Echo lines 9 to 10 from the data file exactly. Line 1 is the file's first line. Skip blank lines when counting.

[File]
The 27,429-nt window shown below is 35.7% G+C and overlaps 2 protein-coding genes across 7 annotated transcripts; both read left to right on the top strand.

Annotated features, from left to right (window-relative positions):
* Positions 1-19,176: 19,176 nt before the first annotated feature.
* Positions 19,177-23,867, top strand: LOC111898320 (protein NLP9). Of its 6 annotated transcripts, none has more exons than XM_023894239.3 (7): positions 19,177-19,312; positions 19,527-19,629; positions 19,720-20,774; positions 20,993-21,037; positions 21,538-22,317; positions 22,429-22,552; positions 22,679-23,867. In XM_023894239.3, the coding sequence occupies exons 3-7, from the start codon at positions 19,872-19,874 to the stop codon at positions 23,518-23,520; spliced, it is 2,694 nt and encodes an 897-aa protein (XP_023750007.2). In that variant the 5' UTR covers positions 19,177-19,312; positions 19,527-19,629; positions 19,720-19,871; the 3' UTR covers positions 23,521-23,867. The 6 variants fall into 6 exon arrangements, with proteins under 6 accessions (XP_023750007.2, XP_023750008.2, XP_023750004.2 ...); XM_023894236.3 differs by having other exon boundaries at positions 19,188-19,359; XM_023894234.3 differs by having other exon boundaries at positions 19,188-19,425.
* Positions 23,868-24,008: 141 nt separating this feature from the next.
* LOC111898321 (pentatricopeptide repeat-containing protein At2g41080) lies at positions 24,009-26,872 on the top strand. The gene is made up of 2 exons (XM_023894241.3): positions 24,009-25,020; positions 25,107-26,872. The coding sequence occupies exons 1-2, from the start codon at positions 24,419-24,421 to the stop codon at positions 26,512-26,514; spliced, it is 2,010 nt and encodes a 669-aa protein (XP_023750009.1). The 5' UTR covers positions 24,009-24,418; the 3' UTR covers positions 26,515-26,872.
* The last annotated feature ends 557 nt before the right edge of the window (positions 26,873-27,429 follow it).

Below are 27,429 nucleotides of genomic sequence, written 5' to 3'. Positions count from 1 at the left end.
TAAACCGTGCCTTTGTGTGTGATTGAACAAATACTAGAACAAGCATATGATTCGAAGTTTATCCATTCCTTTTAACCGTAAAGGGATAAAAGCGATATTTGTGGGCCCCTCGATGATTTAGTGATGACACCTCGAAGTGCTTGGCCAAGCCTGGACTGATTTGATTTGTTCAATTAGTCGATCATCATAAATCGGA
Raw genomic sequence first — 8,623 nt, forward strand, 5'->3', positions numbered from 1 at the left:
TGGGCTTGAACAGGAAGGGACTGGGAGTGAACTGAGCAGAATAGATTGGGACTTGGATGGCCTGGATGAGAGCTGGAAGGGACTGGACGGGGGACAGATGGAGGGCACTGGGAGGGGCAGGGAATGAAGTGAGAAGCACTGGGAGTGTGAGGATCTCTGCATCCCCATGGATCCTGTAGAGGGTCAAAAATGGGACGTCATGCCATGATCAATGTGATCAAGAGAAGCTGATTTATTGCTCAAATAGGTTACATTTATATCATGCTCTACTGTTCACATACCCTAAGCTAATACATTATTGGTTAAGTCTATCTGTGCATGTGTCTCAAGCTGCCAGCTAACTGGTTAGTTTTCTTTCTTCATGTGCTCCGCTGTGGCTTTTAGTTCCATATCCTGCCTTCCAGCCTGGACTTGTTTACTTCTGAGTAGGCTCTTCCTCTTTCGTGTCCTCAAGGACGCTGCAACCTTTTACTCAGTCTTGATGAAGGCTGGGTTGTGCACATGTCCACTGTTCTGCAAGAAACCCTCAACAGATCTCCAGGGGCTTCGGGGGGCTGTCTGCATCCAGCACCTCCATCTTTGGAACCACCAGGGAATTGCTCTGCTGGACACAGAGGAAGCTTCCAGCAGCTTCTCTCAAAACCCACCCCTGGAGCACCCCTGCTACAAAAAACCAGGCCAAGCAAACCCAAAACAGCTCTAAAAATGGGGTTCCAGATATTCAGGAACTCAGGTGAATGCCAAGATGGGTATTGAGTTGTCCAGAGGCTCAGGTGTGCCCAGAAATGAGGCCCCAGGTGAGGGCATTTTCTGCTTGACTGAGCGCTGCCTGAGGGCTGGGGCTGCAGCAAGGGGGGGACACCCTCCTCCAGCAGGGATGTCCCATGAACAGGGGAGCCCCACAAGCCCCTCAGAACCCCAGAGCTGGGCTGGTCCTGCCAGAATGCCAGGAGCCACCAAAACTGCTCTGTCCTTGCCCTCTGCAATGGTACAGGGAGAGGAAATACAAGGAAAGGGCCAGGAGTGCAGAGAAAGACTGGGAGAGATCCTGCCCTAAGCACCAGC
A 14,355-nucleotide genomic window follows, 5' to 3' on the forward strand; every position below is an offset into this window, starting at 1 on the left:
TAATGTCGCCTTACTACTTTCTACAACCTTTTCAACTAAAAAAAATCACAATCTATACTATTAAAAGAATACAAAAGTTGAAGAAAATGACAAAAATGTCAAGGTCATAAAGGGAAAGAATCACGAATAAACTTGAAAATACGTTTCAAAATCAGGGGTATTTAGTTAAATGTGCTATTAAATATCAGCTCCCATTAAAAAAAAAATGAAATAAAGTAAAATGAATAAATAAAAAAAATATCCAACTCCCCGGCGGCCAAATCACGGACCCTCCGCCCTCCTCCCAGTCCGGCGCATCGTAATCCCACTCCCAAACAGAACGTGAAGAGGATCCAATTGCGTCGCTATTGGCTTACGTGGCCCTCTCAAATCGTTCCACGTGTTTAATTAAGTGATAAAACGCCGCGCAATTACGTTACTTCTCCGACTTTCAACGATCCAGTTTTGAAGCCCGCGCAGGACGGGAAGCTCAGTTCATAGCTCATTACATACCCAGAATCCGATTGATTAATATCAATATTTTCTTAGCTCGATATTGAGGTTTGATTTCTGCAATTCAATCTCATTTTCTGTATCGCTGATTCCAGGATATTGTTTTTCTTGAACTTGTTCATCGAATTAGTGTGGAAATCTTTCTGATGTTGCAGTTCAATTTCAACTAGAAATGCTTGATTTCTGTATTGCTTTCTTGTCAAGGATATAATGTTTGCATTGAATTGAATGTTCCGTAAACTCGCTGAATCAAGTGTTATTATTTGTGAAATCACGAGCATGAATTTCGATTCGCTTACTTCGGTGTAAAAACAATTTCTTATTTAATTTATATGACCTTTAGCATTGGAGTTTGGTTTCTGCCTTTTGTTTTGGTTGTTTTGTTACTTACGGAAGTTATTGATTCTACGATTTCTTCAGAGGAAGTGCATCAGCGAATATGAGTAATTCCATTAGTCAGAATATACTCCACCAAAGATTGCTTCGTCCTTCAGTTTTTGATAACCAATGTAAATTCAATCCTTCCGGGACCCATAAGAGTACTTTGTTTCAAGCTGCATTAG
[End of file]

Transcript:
TAAACCGTGCCTTTGTGTGTGATTGAACAAATACTAGAACAAGCATATGATTCGAAGTTTATCCATTCCTTTTAACCGTAAAGGGATAAAAGCGATATTTGTGGGCCCCTCGATGATTTAGTGATGACACCTCGAAGTGCTTGGCCAAGCCTGGACTGATTTGATTTGTTCAATTAGTCGATCATCATAAATCGGA
Raw genomic sequence first — 8,623 nt, forward strand, 5'->3', positions numbered from 1 at the left: